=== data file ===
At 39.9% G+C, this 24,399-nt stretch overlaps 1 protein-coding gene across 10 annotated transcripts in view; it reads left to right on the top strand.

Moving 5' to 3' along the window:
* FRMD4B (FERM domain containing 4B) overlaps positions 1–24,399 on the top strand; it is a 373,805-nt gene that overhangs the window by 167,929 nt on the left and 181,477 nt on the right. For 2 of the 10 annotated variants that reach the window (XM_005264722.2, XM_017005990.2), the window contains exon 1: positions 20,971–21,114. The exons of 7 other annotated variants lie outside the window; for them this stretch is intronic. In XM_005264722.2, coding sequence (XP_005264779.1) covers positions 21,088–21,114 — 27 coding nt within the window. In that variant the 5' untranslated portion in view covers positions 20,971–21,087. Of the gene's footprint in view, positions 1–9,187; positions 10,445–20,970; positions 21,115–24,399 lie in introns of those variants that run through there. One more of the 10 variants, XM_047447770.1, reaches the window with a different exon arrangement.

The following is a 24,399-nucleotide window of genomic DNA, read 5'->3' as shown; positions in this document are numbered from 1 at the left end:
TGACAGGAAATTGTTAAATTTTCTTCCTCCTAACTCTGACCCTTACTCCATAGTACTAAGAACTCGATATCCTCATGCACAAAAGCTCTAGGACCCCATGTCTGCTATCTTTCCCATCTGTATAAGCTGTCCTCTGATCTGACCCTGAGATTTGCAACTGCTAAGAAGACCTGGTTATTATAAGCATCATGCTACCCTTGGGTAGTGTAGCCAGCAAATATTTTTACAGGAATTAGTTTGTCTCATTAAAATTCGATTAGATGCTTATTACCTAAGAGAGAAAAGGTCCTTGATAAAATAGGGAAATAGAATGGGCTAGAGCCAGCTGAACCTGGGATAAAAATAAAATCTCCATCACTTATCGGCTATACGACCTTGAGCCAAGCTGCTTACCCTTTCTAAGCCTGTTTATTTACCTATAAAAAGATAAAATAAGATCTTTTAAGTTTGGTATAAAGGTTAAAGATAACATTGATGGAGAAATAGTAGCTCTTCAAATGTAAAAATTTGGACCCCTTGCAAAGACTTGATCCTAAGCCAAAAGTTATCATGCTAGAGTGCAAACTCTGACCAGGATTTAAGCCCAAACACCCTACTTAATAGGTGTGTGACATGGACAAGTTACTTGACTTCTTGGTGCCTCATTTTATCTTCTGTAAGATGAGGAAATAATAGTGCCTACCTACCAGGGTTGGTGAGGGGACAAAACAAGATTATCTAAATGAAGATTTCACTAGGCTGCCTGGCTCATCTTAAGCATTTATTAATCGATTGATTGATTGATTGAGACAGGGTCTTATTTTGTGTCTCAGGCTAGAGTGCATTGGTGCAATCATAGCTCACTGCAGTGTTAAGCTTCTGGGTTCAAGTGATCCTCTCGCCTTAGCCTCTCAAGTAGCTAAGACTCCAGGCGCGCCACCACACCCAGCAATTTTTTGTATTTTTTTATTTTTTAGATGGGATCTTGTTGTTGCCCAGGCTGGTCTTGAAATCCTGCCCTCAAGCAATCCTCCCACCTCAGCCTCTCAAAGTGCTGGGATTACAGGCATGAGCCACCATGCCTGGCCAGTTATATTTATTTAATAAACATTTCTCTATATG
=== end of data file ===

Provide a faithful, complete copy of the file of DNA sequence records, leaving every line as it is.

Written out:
At 39.9% G+C, this 24,399-nt stretch overlaps 1 protein-coding gene across 10 annotated transcripts in view; it reads left to right on the top strand.

Moving 5' to 3' along the window:
* FRMD4B (FERM domain containing 4B) overlaps positions 1–24,399 on the top strand; it is a 373,805-nt gene that overhangs the window by 167,929 nt on the left and 181,477 nt on the right. For 2 of the 10 annotated variants that reach the window (XM_005264722.2, XM_017005990.2), the window contains exon 1: positions 20,971–21,114. The exons of 7 other annotated variants lie outside the window; for them this stretch is intronic. In XM_005264722.2, coding sequence (XP_005264779.1) covers positions 21,088–21,114 — 27 coding nt within the window. In that variant the 5' untranslated portion in view covers positions 20,971–21,087. Of the gene's footprint in view, positions 1–9,187; positions 10,445–20,970; positions 21,115–24,399 lie in introns of those variants that run through there. One more of the 10 variants, XM_047447770.1, reaches the window with a different exon arrangement.

The following is a 24,399-nucleotide window of genomic DNA, read 5'->3' as shown; positions in this document are numbered from 1 at the left end:
TGACAGGAAATTGTTAAATTTTCTTCCTCCTAACTCTGACCCTTACTCCATAGTACTAAGAACTCGATATCCTCATGCACAAAAGCTCTAGGACCCCATGTCTGCTATCTTTCCCATCTGTATAAGCTGTCCTCTGATCTGACCCTGAGATTTGCAACTGCTAAGAAGACCTGGTTATTATAAGCATCATGCTACCCTTGGGTAGTGTAGCCAGCAAATATTTTTACAGGAATTAGTTTGTCTCATTAAAATTCGATTAGATGCTTATTACCTAAGAGAGAAAAGGTCCTTGATAAAATAGGGAAATAGAATGGGCTAGAGCCAGCTGAACCTGGGATAAAAATAAAATCTCCATCACTTATCGGCTATACGACCTTGAGCCAAGCTGCTTACCCTTTCTAAGCCTGTTTATTTACCTATAAAAAGATAAAATAAGATCTTTTAAGTTTGGTATAAAGGTTAAAGATAACATTGATGGAGAAATAGTAGCTCTTCAAATGTAAAAATTTGGACCCCTTGCAAAGACTTGATCCTAAGCCAAAAGTTATCATGCTAGAGTGCAAACTCTGACCAGGATTTAAGCCCAAACACCCTACTTAATAGGTGTGTGACATGGACAAGTTACTTGACTTCTTGGTGCCTCATTTTATCTTCTGTAAGATGAGGAAATAATAGTGCCTACCTACCAGGGTTGGTGAGGGGACAAAACAAGATTATCTAAATGAAGATTTCACTAGGCTGCCTGGCTCATCTTAAGCATTTATTAATCGATTGATTGATTGATTGAGACAGGGTCTTATTTTGTGTCTCAGGCTAGAGTGCATTGGTGCAATCATAGCTCACTGCAGTGTTAAGCTTCTGGGTTCAAGTGATCCTCTCGCCTTAGCCTCTCAAGTAGCTAAGACTCCAGGCGCGCCACCACACCCAGCAATTTTTTGTATTTTTTTATTTTTTAGATGGGATCTTGTTGTTGCCCAGGCTGGTCTTGAAATCCTGCCCTCAAGCAATCCTCCCACCTCAGCCTCTCAAAGTGCTGGGATTACAGGCATGAGCCACCATGCCTGGCCAGTTATATTTATTTAATAAACATTTCTCTATATG